Director: Don Coscarelli
Writers: Don Coscarelli
Starring: A. Michael Baldwin, Bill Thornbury, Reggie Bannister, Kathy Lester, Bill Cone, Mary Ellen Shaw, Terrie Kalbus, and Angus Scrimm!
Young Mike (Baldwin) is convinced that something strange is going on at the local mortuary, where the enigmatic and decidedly creepy Tall Man (Scrimm) can lift coffins entirely by himself. Investigating with the help of older brother Jody (Thornbury) and ice cream man Reggie (Bannister), Mike soon uncovers a sinister plot to turn dead humans into zombie dwarf slaves for transport back to the Tall Man’s alien dimension. Or it’s all just a dream; either way, it’s pretty weird.
Forget for a moment that this film went on to spawn four sequels and that it led to further elaboration on the history of the Tall Man (although not much and all of it pretty ambiguous). Just think of it as a one-off experience, which indeed it was when it first came out. Evaluating it purely on its own terms, it’s one of the most effective dramatizations of a grief-induced nightmare ever made. Nothing that happens in the movie is necessarily real, but all of it is certainly creepy and a superb example of low-budget horror cinema. With the recent Remastered restoration in particular, it’s a stunning way to revisit ’70s film making at its most evocative, and that distinctive soundscape – including the incredibly hummable theme song – has never sounded more (ironically enough) real. Even the visuals, which look more vibrant than they ever did when the movie first came out, retain enough of the texture and feel that serves the material very well indeed.
By picking through the clues strewn throughout the movie, we can gather that Mike’s older brother Jody has just died. Suffering from the immense loss, Mike descends into a convoluted series of feverish dreams that mix elements evidently drawn from reality – the graveside service, the funeral parlor, life with Jody and their friend Reggie before the accident – and throws in a few bizarre additions – the dwarves, the dimensional gateway, the flying bug-thing – to create a dark landscape of the mind in which Mike and the audience are trapped.
It’s one of the most effective dramatizations of a grief-induced nightmare ever made.
It’s a nifty piece of work when interpreted in that light, but even if you want to watch it as a straight-forward if surreal story about an alien posing as a funeral director and ensnaring a local boy in a web of intrigue and mind-bending horror – and who wouldn’t when you put it that way? – then by all means feel free. It works on both levels. But really: crushing down and re-animating human corpses, canning them, and then sending them through a dimensional rip in order to provide slave labor for a distant desert world? Doesn’t really sound too cost effective, does it? And don’t you love how quickly our heroes just accept the sheer insanity of the premise with little more than a shrug?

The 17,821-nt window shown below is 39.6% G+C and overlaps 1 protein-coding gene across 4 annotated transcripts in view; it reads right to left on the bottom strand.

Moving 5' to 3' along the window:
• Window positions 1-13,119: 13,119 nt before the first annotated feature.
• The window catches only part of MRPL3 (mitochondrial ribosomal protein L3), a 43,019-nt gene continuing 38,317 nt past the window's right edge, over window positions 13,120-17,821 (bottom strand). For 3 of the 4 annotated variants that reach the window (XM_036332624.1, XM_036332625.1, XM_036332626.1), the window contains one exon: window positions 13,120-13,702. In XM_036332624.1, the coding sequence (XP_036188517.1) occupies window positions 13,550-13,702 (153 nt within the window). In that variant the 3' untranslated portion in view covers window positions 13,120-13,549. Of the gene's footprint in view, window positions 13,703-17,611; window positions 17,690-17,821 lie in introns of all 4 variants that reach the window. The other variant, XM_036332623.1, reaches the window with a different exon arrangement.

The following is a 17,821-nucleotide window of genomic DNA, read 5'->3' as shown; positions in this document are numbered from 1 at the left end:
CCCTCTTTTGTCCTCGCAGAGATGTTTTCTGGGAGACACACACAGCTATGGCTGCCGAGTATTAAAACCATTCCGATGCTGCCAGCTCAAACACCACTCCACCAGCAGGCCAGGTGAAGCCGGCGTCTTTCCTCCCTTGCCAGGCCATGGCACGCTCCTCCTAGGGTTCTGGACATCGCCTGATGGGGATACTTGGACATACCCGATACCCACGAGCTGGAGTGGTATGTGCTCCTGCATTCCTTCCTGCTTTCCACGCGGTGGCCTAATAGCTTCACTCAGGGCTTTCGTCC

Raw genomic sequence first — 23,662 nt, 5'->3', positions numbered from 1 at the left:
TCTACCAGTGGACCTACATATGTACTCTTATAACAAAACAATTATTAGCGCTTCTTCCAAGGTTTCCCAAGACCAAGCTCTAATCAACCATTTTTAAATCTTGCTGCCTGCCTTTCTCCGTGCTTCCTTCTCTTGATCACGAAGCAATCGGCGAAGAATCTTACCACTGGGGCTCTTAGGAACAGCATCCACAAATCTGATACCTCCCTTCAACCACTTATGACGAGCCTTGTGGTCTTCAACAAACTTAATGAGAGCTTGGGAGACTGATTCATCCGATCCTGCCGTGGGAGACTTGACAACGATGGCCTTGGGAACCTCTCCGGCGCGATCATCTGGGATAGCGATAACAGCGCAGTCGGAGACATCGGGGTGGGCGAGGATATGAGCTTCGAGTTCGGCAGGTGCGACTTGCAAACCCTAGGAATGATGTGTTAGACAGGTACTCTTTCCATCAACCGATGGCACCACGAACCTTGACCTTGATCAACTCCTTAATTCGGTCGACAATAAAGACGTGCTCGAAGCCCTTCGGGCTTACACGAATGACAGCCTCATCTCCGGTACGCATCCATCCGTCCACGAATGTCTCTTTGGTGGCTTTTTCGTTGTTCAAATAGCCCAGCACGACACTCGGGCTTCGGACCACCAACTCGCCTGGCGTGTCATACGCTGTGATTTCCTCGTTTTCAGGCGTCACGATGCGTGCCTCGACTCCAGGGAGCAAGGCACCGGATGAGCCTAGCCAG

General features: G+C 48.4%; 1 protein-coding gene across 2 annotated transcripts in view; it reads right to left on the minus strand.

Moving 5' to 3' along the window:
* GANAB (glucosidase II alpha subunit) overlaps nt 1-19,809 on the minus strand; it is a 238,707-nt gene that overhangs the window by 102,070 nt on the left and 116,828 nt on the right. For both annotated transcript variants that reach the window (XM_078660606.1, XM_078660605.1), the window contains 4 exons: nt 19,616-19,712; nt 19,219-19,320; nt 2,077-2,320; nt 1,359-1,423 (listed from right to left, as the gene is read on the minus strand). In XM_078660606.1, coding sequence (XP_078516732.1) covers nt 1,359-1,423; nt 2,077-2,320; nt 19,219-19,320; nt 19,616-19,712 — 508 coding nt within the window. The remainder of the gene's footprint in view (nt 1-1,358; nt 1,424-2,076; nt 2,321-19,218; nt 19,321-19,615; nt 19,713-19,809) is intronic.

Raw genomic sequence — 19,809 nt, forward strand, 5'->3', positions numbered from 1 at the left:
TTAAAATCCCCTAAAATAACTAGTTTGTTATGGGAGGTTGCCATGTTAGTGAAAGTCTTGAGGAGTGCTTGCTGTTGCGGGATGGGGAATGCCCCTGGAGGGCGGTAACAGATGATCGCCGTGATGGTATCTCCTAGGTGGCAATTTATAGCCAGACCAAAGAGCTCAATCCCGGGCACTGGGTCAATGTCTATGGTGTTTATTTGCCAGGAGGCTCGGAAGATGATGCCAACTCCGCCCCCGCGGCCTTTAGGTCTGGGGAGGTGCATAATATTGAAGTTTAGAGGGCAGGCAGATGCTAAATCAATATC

The Tall Man himself, Angus Scrimm, is one of those men whose physical presence is so innately unsettling that he could only have been put on this Earth to become one of our undying icons of sheer terror. The rest of the cast tries very hard, but it may be to Scrimm’s benefit that he has little dialogue and only has to glower menacingly. The others have to tackle actually speaking, and occasionally their acting is rough around the edges. But earnestness counts, and everyone is doing their best to be “in the moment.” Special kudos to Baldwin, who cries on cue, convincingly conveys anger and frustration, and makes me genuinely believe he’s figuring out how to put together his makeshift shotgun shell hammer device in the moment.
But never mind a bit of uneven acting. What makes this movie a classic is its suitably languid pace and visual style, enveloping you in the nightmare world of the Tall Man while one of the eeriest musical scores ever written (by Fred Myrow and Malcolm Seagrave) chills your very bones. The otherworldly hum of the gateway hidden in the funeral parlor is also cause for goose bumps, and there are numerous inexplicable bits and pieces that enhance the dreamscape, like the Jawa-esque dwarf zombies and the cackling psychic lady in shades. Does she know more than she’s telling when she gives Mike a test of bravery that foreshadows Luke Skywalker’s own in THE EMPIRE STRIKES BACK one year later? Could she even be a long-time nemesis of the Tall Man? No answers are forthcoming, at least not yet, and that’s also part of PHANTASM‘s eternal charm. It hints at the edges of a grander saga, a bizarre mash-up of horror, science fiction, action adventure, and family drama, and it manages to keep all those balls in the air (had to, sorry) while never quite focusing in on any single one of them to the detriment of the others.
[This] bizarre mash-up of horror, science fiction, action adventure, and family drama…manages to keep all those balls in the air.
And then there’s the scene I used to consider annoying but now find genuinely warm and pleasant, and that’s Jody and Reggie’s brief jam session on the porch. Sure, they may not quite be “hot as love,” but Phans surely think so. And besides, Reggie’s need to tune up provides a cool if sledgehammer subtle bit of foreshadowing about how to temporarily interfere with the Tall Man’s plans. If you want still more of “Sittin’ Here at Midnight,” you can track down Bill Thornbury’s complete 1995 recording on various DVD releases, as well as the disco version of the theme tune!
PHANTASM is a delightfully dreamy slab of early modern horror with tableaux that stay with you forever, particularly if you saw it first as a child. Could there be anything more terrifying than the sight of the Tall Man standing menacingly at the end of a long corridor with the whine of a silver sphere close behind? After all, you can run all you like, but the game is over boy, and now you die!